Although mentioned briefly in Sapiens, Harari has a whole section on the myth or religion of liberalism in Homo Deus. He provides scientific evidence that suggests that the liberal idea of the autonomous self is just that, a myth. Simply, the Industrial Age needed individuals who possessed a self, so they were manufactured to serve an economic (as well as militaristic) purpose. Equally interesting, Harari suggests that, today, technology is actually undermining many of the principles of liberalism, especially the concept of self. [1] So, here’s Hochschild promoting liberalism when in fact the liberal embrace of technology (which is rampant in the land Hochschild comes from: Berkeley, CA) is doing away with such liberal concepts as empathy and perspective taking (a point I have made in my blog posts). The story I get from Hillbilly Elegy is one of wanting to hang on to such things as family, community, belonging, hard work, and culture. Maybe Hochschild’s protest is just simple psychological transference or even projection: wanting what the other has knowing that it is fading for the (mythical) self. If you’re looking for liberal rah rah sis boom bah, definitely go with Strangers In Their Own Land. If you’re looking for honesty and openness concerning conservatism, go with Hillbilly Elegy.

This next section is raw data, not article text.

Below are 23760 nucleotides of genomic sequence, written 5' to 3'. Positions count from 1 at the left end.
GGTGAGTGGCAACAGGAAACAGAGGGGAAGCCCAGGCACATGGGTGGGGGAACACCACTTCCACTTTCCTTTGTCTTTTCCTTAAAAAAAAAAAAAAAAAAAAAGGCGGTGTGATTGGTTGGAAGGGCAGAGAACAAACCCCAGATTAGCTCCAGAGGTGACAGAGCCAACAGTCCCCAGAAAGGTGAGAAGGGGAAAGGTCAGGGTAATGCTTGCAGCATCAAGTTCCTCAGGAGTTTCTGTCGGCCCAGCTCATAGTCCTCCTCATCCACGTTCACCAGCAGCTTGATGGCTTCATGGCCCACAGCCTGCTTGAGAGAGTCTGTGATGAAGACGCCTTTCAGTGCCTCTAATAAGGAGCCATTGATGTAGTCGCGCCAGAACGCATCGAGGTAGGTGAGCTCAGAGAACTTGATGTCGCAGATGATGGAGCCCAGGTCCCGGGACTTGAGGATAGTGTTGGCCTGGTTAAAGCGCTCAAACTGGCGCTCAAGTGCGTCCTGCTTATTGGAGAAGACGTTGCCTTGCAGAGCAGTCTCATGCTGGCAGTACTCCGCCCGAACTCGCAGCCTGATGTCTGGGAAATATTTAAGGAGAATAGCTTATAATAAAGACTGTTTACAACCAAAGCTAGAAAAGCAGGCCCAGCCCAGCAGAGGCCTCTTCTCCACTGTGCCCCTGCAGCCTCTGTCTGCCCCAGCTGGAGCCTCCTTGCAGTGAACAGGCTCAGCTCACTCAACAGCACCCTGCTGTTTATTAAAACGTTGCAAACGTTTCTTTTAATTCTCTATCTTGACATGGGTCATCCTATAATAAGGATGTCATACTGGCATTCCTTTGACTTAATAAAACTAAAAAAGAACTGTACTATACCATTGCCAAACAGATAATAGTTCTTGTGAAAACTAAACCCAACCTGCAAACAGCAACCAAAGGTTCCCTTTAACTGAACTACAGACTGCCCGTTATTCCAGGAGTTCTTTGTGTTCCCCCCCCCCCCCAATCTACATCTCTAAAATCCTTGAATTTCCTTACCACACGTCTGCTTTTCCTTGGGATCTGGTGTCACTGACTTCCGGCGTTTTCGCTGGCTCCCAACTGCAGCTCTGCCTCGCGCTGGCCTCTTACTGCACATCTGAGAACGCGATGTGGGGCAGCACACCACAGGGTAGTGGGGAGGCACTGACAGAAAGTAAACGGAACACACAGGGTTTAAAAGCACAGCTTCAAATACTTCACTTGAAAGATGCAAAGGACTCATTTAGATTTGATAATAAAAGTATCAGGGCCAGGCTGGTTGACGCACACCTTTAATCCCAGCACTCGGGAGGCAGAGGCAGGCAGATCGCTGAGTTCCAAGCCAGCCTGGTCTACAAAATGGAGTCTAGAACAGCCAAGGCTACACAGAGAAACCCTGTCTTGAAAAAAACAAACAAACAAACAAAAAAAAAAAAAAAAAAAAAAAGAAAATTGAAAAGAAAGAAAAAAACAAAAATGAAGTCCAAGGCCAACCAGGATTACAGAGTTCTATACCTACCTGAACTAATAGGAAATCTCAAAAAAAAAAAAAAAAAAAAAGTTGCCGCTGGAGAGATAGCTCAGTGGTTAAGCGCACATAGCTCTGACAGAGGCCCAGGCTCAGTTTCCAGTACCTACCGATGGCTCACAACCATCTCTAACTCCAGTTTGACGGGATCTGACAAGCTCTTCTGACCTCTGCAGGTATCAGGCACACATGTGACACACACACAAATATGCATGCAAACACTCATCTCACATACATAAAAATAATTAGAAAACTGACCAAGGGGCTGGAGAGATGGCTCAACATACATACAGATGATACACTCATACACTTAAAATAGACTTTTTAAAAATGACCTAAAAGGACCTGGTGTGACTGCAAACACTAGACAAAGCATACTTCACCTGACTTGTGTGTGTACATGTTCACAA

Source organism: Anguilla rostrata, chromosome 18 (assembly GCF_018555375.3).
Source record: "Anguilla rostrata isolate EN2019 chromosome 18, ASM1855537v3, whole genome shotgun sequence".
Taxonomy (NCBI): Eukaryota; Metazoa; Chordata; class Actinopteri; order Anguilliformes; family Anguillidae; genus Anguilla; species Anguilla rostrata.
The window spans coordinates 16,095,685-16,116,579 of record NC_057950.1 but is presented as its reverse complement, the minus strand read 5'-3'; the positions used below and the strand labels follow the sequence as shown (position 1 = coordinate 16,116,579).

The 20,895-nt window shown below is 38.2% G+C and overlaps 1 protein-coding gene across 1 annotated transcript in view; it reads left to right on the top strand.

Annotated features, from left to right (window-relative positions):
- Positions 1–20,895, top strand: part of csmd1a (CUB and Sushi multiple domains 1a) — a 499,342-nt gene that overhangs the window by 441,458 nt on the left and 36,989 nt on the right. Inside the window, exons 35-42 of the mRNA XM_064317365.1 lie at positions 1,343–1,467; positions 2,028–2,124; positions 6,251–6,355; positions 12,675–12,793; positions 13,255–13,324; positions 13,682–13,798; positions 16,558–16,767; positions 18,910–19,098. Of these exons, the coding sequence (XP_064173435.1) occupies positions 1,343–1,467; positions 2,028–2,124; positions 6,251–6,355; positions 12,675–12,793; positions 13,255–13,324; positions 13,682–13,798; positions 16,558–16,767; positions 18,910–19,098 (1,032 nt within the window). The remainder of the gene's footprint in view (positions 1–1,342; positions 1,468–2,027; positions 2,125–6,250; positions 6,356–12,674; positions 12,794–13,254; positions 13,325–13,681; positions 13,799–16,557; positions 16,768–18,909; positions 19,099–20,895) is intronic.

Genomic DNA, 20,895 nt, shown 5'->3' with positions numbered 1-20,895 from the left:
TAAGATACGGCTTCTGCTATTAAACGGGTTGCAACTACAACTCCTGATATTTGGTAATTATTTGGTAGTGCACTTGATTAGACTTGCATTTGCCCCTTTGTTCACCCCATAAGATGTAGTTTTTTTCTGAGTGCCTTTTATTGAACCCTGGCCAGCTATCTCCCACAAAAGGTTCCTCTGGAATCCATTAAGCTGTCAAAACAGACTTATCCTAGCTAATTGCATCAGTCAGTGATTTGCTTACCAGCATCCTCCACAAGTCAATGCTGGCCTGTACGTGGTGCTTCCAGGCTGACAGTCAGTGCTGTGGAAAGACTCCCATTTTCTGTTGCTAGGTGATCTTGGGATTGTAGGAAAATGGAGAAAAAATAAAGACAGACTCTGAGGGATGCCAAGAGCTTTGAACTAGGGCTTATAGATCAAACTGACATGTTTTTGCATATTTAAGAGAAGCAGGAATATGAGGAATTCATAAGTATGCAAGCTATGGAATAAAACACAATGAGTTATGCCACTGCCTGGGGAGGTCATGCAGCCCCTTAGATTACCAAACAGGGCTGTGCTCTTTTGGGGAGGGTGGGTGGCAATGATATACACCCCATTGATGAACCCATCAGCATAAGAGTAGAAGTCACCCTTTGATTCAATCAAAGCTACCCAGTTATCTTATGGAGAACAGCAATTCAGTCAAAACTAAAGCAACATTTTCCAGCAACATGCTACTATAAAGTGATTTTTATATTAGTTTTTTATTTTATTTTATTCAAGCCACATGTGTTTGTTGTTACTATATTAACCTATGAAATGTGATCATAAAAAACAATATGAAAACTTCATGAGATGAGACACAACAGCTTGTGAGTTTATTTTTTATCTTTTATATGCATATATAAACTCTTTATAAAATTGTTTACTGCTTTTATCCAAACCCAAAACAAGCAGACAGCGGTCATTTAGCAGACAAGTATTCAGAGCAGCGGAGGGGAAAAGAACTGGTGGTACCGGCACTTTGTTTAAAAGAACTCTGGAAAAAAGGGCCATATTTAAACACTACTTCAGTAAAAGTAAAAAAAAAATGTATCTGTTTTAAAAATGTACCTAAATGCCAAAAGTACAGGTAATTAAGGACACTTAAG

So, what prompted me to read Pinker’s book? Well, in Homo Deus, Harari states: “[R]ichard Dawkins [of selfish gene fame], Steven Pinker and the other champions of the new scientific world view refuse to abandon liberalism.” Harari continues, “At the beginning of the third millennium liberalism is threatened not by the philosophical idea that ‘there are no free individuals’, but rather by concrete technologies.” Here’s Harari’s bottom line: “We are about to face a flood of extremely useful devices, tools and structures that make no allowance for free will of individual humans. Will democracy, the free market and human rights survive this flood?” Harari answers no. But I took notice of his potshot directed at Pinker.